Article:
Do You Have Any Legal Right To Privacy For Information Stored Online?

from the there's-a-legal-fight-brewing dept

A year and a half ago, we had an interesting discussion here about whether or not the Fourth Amendment and your right to privacy extended to information you stored online via any sort of "cloud" service. The arguments basically fell into two camps, with some citing the "third party doctrine," which basically says that once you gave up info to a third party, you no longer have any right to expect it to be kept private. This argument came from a lawsuit (Smith v. Maryland) that basically said phone numbers you dialed were not "secret" because you were supplying them to the phone company. Of course, the other side of that argument is that it's ridiculous to extend this concept to online storage, noting that the Supreme Court had recognized in the Katz case (about wiretapping public pay phones) that the Fourth Amendment applies to "people, not places."

It looks like this debate is kicking off again, with a discussion on over whether or not the Fourth Amendment covers information stored in "the cloud." It tackles some of the same ground that we covered a while back, but points to a recent law review paper on this topic (pdf) by David A. Couillard.

The paper does a good job separating out the thinking here, and explaining why the Fourth Amendment absolutely should apply to information you store online. As it notes, while the Smith case said that phone numbers dialed might not be private, that did not extend to the contents of the phone call itself. And that's key. The reason that the phone company gets the phone numbers dialed is because that information is key to it delivering its service of connecting the phone call. So you can make a reasonable argument that while such information (the information needed to initiate a service) might not be subject to privacy protection, everything else communicated or stored via that service still deserves those protections.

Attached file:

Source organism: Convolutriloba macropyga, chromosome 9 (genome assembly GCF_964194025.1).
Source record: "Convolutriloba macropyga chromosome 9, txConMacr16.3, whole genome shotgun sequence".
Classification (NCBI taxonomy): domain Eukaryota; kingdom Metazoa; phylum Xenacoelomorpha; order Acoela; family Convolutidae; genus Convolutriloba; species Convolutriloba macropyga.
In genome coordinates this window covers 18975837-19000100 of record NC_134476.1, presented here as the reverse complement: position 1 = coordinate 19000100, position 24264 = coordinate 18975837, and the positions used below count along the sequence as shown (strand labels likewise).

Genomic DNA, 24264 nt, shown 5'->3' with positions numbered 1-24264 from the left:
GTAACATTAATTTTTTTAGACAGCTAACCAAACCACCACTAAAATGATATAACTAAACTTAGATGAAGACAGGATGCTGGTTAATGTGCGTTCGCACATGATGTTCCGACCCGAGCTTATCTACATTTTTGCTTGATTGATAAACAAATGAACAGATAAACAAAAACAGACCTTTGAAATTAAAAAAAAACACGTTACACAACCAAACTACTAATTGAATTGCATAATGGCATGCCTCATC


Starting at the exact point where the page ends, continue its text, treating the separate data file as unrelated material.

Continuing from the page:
The issue is that right now we really don't know how the courts feel about this -- and you can bet this is going to become an issue that shows up in the court system before too long. Hopefully, the courts will recognize that any "third party doctrine" when it comes to the Fourth Amendment is limited to a very narrow subset of information provided for a particular purpose, rather than all information stored on third party servers.

Filed Under: cloud, fourth amendment, information, privacy, storage

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  1. identicon
    AndyB, 19 Jan 2010 @ 6:08am

    The real problem.

    The real problem is that the 4th Amendment (and most other Constitutional protections) only apply to the government. The FBI can't collect databases of information on citizens? No problem! They just buy the same information from any of the aggregators that know more about your life than you do and avoid all those pesky governmental restrictions.

    The Constitution was written at a time when issues like this couldn't be imagined. The threat was government, not private entities. Today private entities are by far the bigger threat to privacy.

    My belief is that the core change that will do the most good is making private information about me my 'property' which requires my permission to duplicate/transmit/sell/disclose without a warrant. We bend over backwards expanding IP rights that restrict what we can do with "ideas" yet don't seem to care about the - much more important in my view - intimate information our lives.

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